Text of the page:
It’s breaking through in the actions of those trying to help the most vulnerable people. Those who’ve given the refugees water, food, and supplies are the visible evidence of God at work amidst the chaos.
James says it is one thing to tell people to “Go in peace! Stay warm! Have a nice meal! What good is it if you don’t give them what their body needs? In the same way, faith is dead when it doesn’t result in faithful activity?”
What can we do? We can begin to move beyond our comfort zones. We can start by asking this question. What would it be like if when people considered generosity (of all shapes and sizes) on this island said, “Those Methodists are the most generous people around.” Or if we begin hearing expressions like, “that sure is a Methodist thing to do.” I heard that often this summer when I was passing out water at the ferry docks. Do you know how proud that made me? I’d like to hear that about everything we do as a community.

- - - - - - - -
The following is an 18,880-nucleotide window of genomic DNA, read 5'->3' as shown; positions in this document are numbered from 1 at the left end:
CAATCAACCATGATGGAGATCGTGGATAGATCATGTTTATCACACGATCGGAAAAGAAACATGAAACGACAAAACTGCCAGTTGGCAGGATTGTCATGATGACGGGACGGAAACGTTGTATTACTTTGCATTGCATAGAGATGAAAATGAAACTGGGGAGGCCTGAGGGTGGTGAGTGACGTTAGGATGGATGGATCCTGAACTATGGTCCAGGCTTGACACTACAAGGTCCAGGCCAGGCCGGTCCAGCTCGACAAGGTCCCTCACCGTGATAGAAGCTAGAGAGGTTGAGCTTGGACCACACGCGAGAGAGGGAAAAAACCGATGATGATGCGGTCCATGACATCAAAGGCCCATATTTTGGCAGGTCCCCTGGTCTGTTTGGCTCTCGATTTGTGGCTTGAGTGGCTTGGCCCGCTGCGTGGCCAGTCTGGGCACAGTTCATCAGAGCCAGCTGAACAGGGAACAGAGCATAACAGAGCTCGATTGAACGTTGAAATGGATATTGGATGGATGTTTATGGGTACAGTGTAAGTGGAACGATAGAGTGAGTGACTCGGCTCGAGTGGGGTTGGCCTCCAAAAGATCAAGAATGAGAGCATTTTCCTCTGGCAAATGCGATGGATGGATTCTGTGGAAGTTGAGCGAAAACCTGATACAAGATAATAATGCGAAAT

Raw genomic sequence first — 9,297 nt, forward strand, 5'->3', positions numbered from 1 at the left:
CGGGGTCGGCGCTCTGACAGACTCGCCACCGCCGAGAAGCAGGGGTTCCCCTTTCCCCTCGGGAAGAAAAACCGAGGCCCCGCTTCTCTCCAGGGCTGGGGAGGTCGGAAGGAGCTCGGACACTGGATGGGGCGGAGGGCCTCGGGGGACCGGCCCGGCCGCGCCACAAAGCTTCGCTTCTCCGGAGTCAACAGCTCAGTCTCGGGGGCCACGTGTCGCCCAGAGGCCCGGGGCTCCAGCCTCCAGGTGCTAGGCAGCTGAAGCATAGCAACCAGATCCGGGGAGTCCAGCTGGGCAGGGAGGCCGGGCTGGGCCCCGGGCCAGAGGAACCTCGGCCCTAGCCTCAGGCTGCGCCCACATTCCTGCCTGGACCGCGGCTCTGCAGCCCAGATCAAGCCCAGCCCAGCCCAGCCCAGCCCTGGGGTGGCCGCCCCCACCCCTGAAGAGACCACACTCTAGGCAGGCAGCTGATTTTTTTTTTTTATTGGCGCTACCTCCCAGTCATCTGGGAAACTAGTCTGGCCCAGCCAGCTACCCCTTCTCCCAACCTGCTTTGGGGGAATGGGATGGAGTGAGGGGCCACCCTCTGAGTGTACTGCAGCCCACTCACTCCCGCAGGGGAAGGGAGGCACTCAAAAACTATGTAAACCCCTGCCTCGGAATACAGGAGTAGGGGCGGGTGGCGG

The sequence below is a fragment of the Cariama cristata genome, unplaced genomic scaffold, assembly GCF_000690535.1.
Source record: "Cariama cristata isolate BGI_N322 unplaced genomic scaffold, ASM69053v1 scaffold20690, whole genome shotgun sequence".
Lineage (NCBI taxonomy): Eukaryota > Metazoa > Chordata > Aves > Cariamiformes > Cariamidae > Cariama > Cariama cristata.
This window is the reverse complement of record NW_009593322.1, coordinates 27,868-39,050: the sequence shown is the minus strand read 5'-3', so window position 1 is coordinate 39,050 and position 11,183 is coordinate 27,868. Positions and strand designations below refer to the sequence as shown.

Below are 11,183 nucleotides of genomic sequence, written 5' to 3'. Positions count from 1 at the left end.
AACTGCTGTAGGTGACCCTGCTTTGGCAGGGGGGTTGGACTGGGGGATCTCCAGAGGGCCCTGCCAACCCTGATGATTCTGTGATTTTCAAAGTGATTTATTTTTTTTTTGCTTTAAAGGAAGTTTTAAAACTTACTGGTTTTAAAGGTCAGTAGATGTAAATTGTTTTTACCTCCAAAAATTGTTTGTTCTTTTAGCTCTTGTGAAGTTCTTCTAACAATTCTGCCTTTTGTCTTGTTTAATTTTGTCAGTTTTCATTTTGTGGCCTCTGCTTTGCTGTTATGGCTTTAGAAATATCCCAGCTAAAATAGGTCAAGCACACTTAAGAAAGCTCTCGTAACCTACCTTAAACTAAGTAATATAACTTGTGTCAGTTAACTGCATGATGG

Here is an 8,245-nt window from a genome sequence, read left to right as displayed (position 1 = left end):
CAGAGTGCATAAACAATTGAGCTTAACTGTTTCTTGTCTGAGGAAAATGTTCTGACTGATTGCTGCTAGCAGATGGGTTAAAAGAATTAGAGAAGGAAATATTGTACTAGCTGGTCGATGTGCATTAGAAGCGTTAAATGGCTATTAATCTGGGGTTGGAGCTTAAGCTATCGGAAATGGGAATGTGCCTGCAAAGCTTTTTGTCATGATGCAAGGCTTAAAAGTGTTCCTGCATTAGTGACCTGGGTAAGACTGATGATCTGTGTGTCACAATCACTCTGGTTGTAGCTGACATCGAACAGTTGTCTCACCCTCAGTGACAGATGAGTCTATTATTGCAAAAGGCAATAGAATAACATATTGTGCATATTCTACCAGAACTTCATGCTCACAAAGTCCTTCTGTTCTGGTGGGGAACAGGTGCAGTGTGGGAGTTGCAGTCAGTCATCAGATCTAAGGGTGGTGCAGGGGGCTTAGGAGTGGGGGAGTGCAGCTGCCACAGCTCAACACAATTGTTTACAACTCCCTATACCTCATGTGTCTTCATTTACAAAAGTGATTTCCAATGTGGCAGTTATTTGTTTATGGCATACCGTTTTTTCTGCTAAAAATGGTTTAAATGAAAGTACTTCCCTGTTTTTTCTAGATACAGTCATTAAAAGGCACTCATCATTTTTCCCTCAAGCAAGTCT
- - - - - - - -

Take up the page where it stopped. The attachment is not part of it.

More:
God is breaking through amidst the chaos of our lives. There are ways we can respond and I’m not just speaking about refugees in Europe, I’m talking about the refugees from post-modern culture who wander roads of this island. Young people whose live are dominated by little more than video games and casual substance abuse on weekends. They are refugees as well. People need the church. They don’t need us to tell them they’re going to hell or tell them how sinful they are. They need us to do something for them. We do these things together. We give of our lived out faith not of our shallow words, says James. We must remove the self-imposed limits on how God works and allow the Holy Spirit to take charge of what we think we’re about to do.